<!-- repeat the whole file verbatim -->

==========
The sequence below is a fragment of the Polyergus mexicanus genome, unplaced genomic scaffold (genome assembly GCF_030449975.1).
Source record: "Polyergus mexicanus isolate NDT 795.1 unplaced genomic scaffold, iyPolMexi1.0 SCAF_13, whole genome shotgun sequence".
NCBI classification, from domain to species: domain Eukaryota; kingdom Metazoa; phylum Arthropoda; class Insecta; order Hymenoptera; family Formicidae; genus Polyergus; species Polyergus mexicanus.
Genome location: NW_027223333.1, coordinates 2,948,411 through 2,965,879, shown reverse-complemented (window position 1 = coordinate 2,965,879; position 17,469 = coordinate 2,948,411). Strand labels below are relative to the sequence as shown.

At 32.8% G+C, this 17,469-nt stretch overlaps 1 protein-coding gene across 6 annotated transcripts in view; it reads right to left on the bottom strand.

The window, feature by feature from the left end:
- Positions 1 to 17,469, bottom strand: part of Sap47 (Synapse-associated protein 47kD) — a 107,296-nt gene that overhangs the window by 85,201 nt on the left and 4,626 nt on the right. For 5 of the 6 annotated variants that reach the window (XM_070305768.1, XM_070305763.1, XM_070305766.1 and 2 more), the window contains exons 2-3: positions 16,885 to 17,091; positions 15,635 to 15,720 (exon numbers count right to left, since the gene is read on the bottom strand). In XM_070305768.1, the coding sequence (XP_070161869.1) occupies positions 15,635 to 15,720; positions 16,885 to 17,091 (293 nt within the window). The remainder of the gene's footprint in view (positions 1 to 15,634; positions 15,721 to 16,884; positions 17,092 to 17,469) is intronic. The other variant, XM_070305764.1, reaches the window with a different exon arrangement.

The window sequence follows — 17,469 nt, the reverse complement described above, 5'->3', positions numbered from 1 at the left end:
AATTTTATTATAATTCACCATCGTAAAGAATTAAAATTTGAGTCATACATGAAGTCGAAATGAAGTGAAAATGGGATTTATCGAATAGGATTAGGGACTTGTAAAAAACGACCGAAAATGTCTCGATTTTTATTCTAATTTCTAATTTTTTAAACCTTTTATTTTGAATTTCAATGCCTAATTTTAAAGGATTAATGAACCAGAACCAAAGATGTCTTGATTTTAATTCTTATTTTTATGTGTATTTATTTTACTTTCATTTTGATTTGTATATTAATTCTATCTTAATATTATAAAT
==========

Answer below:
The sequence below is a fragment of the Polyergus mexicanus genome, unplaced genomic scaffold (genome assembly GCF_030449975.1).
Source record: "Polyergus mexicanus isolate NDT 795.1 unplaced genomic scaffold, iyPolMexi1.0 SCAF_13, whole genome shotgun sequence".
NCBI classification, from domain to species: domain Eukaryota; kingdom Metazoa; phylum Arthropoda; class Insecta; order Hymenoptera; family Formicidae; genus Polyergus; species Polyergus mexicanus.
Genome location: NW_027223333.1, coordinates 2,948,411 through 2,965,879, shown reverse-complemented (window position 1 = coordinate 2,965,879; position 17,469 = coordinate 2,948,411). Strand labels below are relative to the sequence as shown.

At 32.8% G+C, this 17,469-nt stretch overlaps 1 protein-coding gene across 6 annotated transcripts in view; it reads right to left on the bottom strand.

The window, feature by feature from the left end:
- Positions 1 to 17,469, bottom strand: part of Sap47 (Synapse-associated protein 47kD) — a 107,296-nt gene that overhangs the window by 85,201 nt on the left and 4,626 nt on the right. For 5 of the 6 annotated variants that reach the window (XM_070305768.1, XM_070305763.1, XM_070305766.1 and 2 more), the window contains exons 2-3: positions 16,885 to 17,091; positions 15,635 to 15,720 (exon numbers count right to left, since the gene is read on the bottom strand). In XM_070305768.1, the coding sequence (XP_070161869.1) occupies positions 15,635 to 15,720; positions 16,885 to 17,091 (293 nt within the window). The remainder of the gene's footprint in view (positions 1 to 15,634; positions 15,721 to 16,884; positions 17,092 to 17,469) is intronic. The other variant, XM_070305764.1, reaches the window with a different exon arrangement.

The window sequence follows — 17,469 nt, the reverse complement described above, 5'->3', positions numbered from 1 at the left end:
AATTTTATTATAATTCACCATCGTAAAGAATTAAAATTTGAGTCATACATGAAGTCGAAATGAAGTGAAAATGGGATTTATCGAATAGGATTAGGGACTTGTAAAAAACGACCGAAAATGTCTCGATTTTTATTCTAATTTCTAATTTTTTAAACCTTTTATTTTGAATTTCAATGCCTAATTTTAAAGGATTAATGAACCAGAACCAAAGATGTCTTGATTTTAATTCTTATTTTTATGTGTATTTATTTTACTTTCATTTTGATTTGTATATTAATTCTATCTTAATATTATAAAT